The geologic history of the surficial geologic units of the Georgetown Quadrangle is primarily that of deposition of the Beaverdam Formation and its subsequent modification by erosion and deposition of younger stratigraphic units. The age of the Beaverdam Formation is uncertain due to the lack of age-definitive fossils within the unit. Stratigraphic relationships in Delaware indicate that it is no older than late Miocene and no younger than early Pleistocene. Regional correlations based on similarities of depositional style, stratigraphic position, and sediment textures suggest that it is likely late Pliocene in age; correlative with the Bacons Castle Formation of Virginia (Ramsey, 1992, 2010).
Exploration for sand resources for beach nourishment has led to an increase in the amount of geologic data available from areas offshore Delaware's Atlantic Coast. These data are in the form of cores, core logs, and seismic reflection profiles. In order to provide a geologic context for these offshore data, this cross section has been constructed from well and borehole data along Delaware's Atlantic coastline from Cape Henlopen to Fenwick Island. Placing the offshore data in geologic context is important for developing stratigraphic and geographic models for predicting the location of stratigraphic units found offshore that may yield sand suitable for beach nourishment. The units recognized onshore likely extend offshore to where they are truncated by younger units or by the present seafloor.
RI75 Stratigraphy and Correlation of the Oligocene to Pleistocene Section at Bethany Beach, Delaware
The Bethany Beach borehole (Qj32-27) provides a nearly continuous record of the Oligocene to Pleistocene formations of eastern Sussex County, Delaware. This 1470-ft-deep, continuously cored hole penetrated Oligocene, Miocene, and Pleistocene stratigraphic units that contain important water-bearing intervals. The resulting detailed data on lithology, ages, and environments make this site an important reference section for the subsurface geology of the region.
This report supplements the map "Geology of the Seaford Area, Delaware" (Andres and Ramsey, 1995). The map portrays surficial and shallow subsurface stratigraphy and geology in and around the Seaford East and Delaware portion of the Seaford West quadrangles. The Quaternary Nanticoke deposits and Pliocene Beaverdam Formation are the primary lithostratigraphic units covering upland surfaces in the map area. Recent swamp, alluvial, and marsh deposits cover most of the floodplains of modern streams and creeks. The Miocene Choptank, St. Marys, and Manokin formations occur in the shallow subsurface within 300 ft of land surface. The Choptank, St. Marys, and Manokin formations were deposited in progressively shallower water marine environments. The Beaverdam Formation records incision of underlying units and progradation of a fluvial-deltaic system into the map area. The geologic history of the Quaternary is marked by weathering and erosion of the surface of the Beaverdam and deposition of the Nanticoke deposits by the ancestral Nanticoke River. Depositional environments in the Nanticoke deposits include fresh water streams and ponds, estuarine streams and lagoons, and subaerial dunes.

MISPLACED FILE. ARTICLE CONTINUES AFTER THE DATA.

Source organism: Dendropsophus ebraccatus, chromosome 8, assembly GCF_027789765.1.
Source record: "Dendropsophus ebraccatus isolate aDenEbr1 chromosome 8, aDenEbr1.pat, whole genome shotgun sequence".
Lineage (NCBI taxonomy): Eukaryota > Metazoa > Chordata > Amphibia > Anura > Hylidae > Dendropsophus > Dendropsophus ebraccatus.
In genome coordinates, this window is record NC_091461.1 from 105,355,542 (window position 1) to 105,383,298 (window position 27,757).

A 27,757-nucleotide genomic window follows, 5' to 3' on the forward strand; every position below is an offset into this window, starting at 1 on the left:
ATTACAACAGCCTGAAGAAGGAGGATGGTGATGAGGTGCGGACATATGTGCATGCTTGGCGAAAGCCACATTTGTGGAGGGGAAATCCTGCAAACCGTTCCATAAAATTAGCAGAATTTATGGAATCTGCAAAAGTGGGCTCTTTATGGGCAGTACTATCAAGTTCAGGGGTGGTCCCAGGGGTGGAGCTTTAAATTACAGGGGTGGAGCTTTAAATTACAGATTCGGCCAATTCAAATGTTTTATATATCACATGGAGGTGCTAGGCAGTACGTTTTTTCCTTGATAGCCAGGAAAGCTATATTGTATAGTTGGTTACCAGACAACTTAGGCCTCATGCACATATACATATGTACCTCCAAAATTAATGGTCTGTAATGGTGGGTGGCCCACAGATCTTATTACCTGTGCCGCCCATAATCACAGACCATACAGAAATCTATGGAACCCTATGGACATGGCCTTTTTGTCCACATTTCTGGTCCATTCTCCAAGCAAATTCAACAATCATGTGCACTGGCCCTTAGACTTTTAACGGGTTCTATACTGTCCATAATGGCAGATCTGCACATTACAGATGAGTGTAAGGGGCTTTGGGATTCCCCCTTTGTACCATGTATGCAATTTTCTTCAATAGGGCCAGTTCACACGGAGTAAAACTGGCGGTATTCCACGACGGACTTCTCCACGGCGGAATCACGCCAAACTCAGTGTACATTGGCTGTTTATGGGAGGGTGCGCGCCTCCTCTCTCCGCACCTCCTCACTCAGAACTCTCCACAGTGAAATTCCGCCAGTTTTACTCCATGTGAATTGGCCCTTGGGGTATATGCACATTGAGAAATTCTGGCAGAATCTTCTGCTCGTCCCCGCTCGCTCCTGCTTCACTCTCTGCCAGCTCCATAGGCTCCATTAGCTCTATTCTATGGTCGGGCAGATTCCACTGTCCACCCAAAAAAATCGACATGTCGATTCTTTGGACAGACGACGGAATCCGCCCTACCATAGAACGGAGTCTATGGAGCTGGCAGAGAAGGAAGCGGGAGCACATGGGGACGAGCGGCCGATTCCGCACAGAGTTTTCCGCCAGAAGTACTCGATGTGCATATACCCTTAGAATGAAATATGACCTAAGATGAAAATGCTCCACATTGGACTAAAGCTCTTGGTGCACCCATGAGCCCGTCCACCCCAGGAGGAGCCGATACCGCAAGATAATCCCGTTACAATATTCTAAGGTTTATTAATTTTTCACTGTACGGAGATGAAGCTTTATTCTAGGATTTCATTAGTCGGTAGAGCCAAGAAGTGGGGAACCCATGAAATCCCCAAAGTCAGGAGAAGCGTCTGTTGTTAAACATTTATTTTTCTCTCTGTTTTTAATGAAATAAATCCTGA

Heterogeneous unit ranging from very coarse sand with pebbles to silty clay. Predominant lithologies at land surface are white to mottled light-gray and reddish-brown, silty to clayey, fine to coarse sand. Laminae and beds of very coarse sand with pebbles to gravel are common. Laminae and beds of bluish-gray to light-gray silty clay are also common. In a few places near land surface, but more commonly in the subsurface, beds ranging from 2 to 20-ft thick of finely laminated, very fine sand and silty clay are present. The sands of the Beaverdam Formation commonly have a white silt matrix that gives drill cuttings a milky appearance (Ramsey, 2001, 2007). This white silt matrix is the most distinguishing characteristic of the unit and readily differentiates the Beaverdam Formation from the adjacent clean sands of the Turtle Branch Formation. Interpreted to be a fluvial to estuarine deposit of late Pliocene age on the basis of pollen assemblages and regional stratigraphic relationships (Andres and Ramsey, 1995, 1996; Groot and Jordan, 1999; Groot et al., 1990). Ranges from 50 to 120 ft thick in the Georgetown Quadrangle.